Computer, Automated Teller, and Office Machine Repairer Career

Job Description: Repair, maintain, or install computers, word processing systems, automated teller machines, and electronic office machines, such as duplicating and fax machines.


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Computer, Automated Teller, and Office Machine Repairer Career

What Computer, Automated Teller, and Office Machine Repairers do:

  • Converse with customers to determine details of equipment problems.
  • Reassemble machines after making repairs or replacing parts.
  • Reinstall software programs or adjust settings on existing software to fix machine malfunctions.
  • Advise customers concerning equipment operation, maintenance, or programming.
  • Update existing equipment, performing tasks such as installing updated circuit boards or additional memory.
  • Travel to customers' stores or offices to service machines or to provide emergency repair service.
  • Install and configure new equipment, including operating software or peripheral equipment.
  • Operate machines to test functioning of parts or mechanisms.
  • Analyze equipment performance records to assess equipment functioning.
  • Test new systems to ensure that they are in working order.
  • Repair, adjust, or replace electrical or mechanical components or parts, using hand tools, power tools, or soldering or welding equipment.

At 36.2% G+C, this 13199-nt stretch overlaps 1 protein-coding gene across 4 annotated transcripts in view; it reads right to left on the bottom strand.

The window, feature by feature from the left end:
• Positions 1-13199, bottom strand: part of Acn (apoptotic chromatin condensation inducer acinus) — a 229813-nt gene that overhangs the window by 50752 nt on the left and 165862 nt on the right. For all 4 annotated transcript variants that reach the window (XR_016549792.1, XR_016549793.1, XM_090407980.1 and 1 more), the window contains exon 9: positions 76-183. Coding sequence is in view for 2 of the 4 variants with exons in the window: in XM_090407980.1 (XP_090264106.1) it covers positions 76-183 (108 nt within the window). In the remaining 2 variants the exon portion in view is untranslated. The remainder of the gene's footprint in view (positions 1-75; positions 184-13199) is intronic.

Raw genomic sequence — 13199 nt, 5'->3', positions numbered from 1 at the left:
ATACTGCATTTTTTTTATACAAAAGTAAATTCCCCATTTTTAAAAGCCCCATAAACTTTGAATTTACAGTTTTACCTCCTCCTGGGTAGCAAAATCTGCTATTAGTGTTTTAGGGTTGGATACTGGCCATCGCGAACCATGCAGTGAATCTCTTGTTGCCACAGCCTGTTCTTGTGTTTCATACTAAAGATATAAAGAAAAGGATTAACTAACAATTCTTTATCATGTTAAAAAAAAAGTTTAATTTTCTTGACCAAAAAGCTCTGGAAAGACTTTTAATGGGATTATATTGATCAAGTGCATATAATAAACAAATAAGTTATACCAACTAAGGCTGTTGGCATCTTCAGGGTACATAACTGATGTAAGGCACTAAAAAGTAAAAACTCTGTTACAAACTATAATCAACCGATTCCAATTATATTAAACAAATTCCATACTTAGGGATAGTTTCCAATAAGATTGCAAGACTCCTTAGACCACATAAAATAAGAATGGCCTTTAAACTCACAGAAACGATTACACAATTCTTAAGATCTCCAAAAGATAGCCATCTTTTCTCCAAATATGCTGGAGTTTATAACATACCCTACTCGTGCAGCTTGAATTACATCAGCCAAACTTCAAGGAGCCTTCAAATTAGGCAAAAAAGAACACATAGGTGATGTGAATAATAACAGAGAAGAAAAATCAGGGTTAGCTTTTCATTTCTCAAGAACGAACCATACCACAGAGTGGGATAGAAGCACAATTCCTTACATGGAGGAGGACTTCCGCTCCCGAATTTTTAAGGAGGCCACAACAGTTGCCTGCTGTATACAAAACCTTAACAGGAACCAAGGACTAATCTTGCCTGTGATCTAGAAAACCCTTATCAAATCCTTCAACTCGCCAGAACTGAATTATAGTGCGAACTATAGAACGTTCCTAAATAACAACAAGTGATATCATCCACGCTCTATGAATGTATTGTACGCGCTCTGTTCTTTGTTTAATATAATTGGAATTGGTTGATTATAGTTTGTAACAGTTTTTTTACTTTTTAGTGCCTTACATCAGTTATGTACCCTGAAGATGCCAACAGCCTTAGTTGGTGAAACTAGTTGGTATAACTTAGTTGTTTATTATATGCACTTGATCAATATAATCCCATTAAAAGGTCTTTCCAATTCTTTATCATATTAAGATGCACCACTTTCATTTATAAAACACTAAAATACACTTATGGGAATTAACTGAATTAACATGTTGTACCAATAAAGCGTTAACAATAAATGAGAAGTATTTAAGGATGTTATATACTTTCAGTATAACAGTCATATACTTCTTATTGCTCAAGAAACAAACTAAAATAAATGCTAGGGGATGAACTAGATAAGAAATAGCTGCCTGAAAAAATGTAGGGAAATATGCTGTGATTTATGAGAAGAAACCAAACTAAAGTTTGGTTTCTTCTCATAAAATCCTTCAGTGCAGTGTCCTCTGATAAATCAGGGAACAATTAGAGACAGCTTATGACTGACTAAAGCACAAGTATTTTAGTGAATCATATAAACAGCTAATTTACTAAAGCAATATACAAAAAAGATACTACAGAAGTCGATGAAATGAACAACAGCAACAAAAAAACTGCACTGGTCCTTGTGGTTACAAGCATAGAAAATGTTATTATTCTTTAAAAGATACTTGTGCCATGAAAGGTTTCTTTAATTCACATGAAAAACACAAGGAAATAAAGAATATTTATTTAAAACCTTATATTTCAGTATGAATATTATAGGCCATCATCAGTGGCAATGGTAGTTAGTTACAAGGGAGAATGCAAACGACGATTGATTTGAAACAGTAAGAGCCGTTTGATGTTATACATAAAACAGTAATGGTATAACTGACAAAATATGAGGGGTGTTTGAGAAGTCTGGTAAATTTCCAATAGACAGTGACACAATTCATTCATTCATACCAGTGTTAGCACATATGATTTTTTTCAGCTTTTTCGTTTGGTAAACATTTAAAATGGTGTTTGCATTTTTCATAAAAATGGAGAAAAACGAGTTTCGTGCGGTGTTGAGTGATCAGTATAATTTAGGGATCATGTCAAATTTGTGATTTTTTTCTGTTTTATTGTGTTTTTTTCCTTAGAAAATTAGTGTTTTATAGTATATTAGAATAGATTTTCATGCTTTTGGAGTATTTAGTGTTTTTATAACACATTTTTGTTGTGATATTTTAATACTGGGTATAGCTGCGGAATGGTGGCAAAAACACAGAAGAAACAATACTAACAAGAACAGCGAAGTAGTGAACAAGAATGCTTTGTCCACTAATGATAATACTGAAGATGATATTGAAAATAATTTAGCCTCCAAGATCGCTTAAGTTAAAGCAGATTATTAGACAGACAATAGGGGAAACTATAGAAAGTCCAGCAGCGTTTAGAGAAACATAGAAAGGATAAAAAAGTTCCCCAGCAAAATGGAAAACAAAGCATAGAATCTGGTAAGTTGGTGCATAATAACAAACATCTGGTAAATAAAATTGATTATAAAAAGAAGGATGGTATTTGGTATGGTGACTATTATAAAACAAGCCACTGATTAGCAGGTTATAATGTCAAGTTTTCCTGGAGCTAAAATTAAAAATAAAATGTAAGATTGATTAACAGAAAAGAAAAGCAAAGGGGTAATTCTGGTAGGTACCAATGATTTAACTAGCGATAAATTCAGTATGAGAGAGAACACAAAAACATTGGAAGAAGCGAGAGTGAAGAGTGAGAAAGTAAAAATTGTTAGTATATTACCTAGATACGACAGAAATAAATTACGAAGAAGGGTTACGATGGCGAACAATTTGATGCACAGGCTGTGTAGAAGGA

• Test components or circuits of faulty equipment to locate defects, using oscilloscopes, signal generators, ammeters, voltmeters, or special diagnostic software programs.
  • Maintain records of equipment maintenance work or repairs.
  • Maintain parts inventories and order any additional parts needed for repairs.
  • Align, adjust, or calibrate equipment according to specifications.
  • Assemble machines according to specifications, using hand or power tools and measuring devices.
  • Read specifications, such as blueprints, charts, or schematics, to determine machine settings or adjustments.
  • Complete repair bills, shop records, time cards, or expense reports.
  • Disassemble machines to examine parts, such as wires, gears, or bearings for wear or defects, using hand or power tools and measuring devices.
  • Enter information into computers to copy programs from one electronic component to another or to draw, modify, or store schematics.
  • Clean, oil, or adjust mechanical parts to maintain machines' operating efficiency and to prevent breakdowns.
  • Fill machines with toners, inks, or other duplicating fluids.
  • Lay cable and hook up electrical connections between machines, power sources, and phone lines.
  • Train new repairers.
  • Calibrate testing instruments.

What work activities are most important?

Importance Activities

Repairing and Maintaining Electronic Equipment - Servicing, repairing, calibrating, regulating, fine-tuning, or testing machines, devices, and equipment that operate primarily on the basis of electrical or electronic (not mechanical) principles.

Making Decisions and Solving Problems - Analyzing information and evaluating results to choose the best solution and solve problems.

Communicating with Persons Outside Organization - Communicating with people outside the organization, representing the organization to customers, the public, government, and other external sources. This information can be exchanged in person, in writing, or by telephone or e-mail.

Interacting With Computers - Using computers and computer systems (including hardware and software) to program, write software, set up functions, enter data, or process information.